Friday, April 12, 2013

On the Cover

So, I made the cover of a magazine...my face was not included, nor was my name mentioned once in the magazine, but that's okay.  I guess as they say,"no press is bad press."  The other photo they had told me they were going to use was kind of silly, but it did have my face in it.  I was just up at the wall playing around anyway and I can't expect any ol' publication to know how to take professional climbing photos.  Some of the guys I know like Damon Corso and Merrick Ales have been tuned in on their craft for years and years, producing stunning images.  This was just a quick snapshot for the quarterly Fort Bliss Morale Welfare and Recreation publication.  It was fun regardless. Does that make me famous?

Tuesday, April 9, 2013

Rainy Day Hueco #12 & 35


Today did not end in my send of Power of Silence.  I don't know what it is about that boulder problem but that is a different story.  Today's story is about triumph and victory and perseverance...or at least about how it rained at Hueco and good things happened anyway.  First, I got there and went in the rain to go check out/clean Power of Silence and I stopped off at Diaphanous Sea.  I got the throw a few times in a row and felt confident, but wasn't able to link the bottom.  And every attempt it was getting wetter and wetter.

Then Bicho and Pop showed up and we went to The New Meadow with their friend Veronica.  Bicho and I got on a V11 named Gustov that was pretty neat.  We were fighting waterfalls that literally ran into your face as you climbed the problem.  Just as Bicho sent it, the seam of water on the left side of the boulder made its way into the heel-hook and all was lost for my attempt.

Disheartened, we headed to Martini cave, hoping to find some dry climbs.

There, I tried Martini Right, Bicho tried Dirty Martini, Pop got on Big Iron, and Veronica, Baby Martini.  I remember in 2008, looking at the throw on Right Martini and thinking it was impossible.  Today I not only stuck the throw, but I was able to control it and finish out Big Iron from there.  Then Bicho and I went for food and drinks to fuel for the attempts on Power. (Above you can see Bicho and Veronica "fueling" with the ever potent Cookies 'N Cream bar.)

As aforementioned, I did not send it.  Bicho did, however get it but as none of us (him included) thought he would get it that go, didn't get it on film.  I'll be back out tomorrow to see how things go.  Maybe I'll start on Power.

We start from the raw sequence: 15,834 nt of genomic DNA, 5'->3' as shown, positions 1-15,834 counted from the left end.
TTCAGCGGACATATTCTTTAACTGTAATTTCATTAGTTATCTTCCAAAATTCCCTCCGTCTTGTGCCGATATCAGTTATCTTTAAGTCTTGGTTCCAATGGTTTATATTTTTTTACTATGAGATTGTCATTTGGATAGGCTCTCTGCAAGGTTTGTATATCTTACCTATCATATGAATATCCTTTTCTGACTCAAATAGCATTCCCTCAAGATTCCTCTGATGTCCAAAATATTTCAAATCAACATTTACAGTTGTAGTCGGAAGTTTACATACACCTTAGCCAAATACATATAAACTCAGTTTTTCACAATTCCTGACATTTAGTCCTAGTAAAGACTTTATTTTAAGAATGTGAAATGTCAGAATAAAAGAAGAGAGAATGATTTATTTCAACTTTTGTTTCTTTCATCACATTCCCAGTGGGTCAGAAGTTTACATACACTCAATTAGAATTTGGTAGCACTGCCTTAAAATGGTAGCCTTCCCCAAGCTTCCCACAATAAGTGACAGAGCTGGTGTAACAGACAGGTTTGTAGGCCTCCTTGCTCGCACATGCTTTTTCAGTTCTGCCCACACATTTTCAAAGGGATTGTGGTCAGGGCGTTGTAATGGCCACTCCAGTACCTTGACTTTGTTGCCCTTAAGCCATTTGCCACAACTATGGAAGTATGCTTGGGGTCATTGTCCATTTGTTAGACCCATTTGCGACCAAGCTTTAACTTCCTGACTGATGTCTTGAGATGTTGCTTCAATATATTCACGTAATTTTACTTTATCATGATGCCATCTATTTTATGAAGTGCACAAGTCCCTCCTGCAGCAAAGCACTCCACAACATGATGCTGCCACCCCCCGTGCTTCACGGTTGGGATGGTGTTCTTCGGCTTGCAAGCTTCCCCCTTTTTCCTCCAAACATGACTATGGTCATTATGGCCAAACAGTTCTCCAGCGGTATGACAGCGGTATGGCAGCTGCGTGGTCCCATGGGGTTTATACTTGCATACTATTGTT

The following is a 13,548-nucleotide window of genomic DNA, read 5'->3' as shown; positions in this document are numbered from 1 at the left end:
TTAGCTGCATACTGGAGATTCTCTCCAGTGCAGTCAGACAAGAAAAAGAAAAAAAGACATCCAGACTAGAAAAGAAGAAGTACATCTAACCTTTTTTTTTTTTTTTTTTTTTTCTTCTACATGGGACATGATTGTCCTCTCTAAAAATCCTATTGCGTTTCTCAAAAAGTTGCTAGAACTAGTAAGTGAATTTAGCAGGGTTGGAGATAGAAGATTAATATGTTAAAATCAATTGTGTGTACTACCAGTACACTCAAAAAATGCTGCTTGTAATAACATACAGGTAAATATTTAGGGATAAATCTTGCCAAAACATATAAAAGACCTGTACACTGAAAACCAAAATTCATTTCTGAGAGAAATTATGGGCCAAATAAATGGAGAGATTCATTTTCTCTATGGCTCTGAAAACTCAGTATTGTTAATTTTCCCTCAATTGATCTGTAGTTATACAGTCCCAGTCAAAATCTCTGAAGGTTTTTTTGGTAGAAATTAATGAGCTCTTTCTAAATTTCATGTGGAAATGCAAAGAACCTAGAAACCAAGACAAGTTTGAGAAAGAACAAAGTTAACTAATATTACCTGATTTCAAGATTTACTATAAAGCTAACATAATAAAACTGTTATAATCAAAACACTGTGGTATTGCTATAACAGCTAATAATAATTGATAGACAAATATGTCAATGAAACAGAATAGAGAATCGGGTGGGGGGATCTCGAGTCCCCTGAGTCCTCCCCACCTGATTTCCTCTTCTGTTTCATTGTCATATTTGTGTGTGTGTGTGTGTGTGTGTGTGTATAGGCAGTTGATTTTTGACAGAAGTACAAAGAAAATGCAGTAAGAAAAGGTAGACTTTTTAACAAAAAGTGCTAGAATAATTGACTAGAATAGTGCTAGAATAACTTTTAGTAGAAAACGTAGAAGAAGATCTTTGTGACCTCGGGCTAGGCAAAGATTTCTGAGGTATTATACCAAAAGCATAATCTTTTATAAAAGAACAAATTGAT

Friday, April 5, 2013

New Friends.

Today I went to Hueco finally since I've been out.  It was a good trip.  I almost got Power of Silence and I met a new friend that did El Techo while I was filming.  Here it is.

Pretty cool, I thought.

We intend on going back out on Tuesday, after I train and get a rest in.  We'll see how it goes but I am pretty hopeful.

Wednesday, April 3, 2013


As I am not the first person to write about this, I am certainly not the last.  Climbing seems to be such a sport that it completely consumes those who partake.  Never have I heard another athlete complain so much about not being able to do their sport.  Occasionally when injured, I have heard a runner or a cyclist complain about not getting out and enjoying their pastime.  Maybe it is the nature of climbing that it is a maximum effort type of sport, with heavy muscle recruitment.  That maybe it is so goal driven and the goals are so clear that it's hard to just take an easy day;  climb that route, send this problem, beat our wall time.  If you haven't figured it out yet, I am talking about taking rest days.

When I was younger, I used to climb 3 hours a day, pretty much every day of the week.  I got sore occasionally, but really only when a specific move called out a certain muscle group.  I never felt tired, but in retrospect I think that is because I was actually always tired.  I never had off days because I never had rest days.  I plateaued and I couldn't figure out why.

Then I joined the Army.  I had so many rest days that I sank.  I "rested for nearly 6 months in training and for 10 months in the desert (Afghanistan not El Paso).  But then, I found a happy medium.  I got back from Afghanistan and I started up again.  However, my job, school and FiancĂ©e kept me busy enough to have forced rest days.  Suddenly I was climbing better, faster than any advance I have had in my climbing career.  I came back not able to get things I had done prior to deployment and then was able to send nearly 4 grades harder within a few months and it all had to do with my resting in-between hard sessions.

Now back to what I was originally saying... The question then comes, that how, if I have seen the benefits of resting, is it still so hard to not climb?  It is as if I did some pull-ups and now I should be good to send, right?  But wait, you're telling me I have to wait three days?!?  I don't have that kind of time, body!  I gave you food so just be strong...but I digress.

My point being that now, finally, I get it.  I get what resting has to do with climbing and that it isn't just for bodybuilders and gymnasts.

Tuesday, April 2, 2013


I know I say this a lot but I am finally training.  Not like many times before, where I am hitting the hangboard or going to the gym more.  This time I am training like an elite athlete should be training.  I am TRAINING.  Something I should have been doing a long time ago.  Here is a video as an ode to my new gusto.  Hopefully I stay on the right track.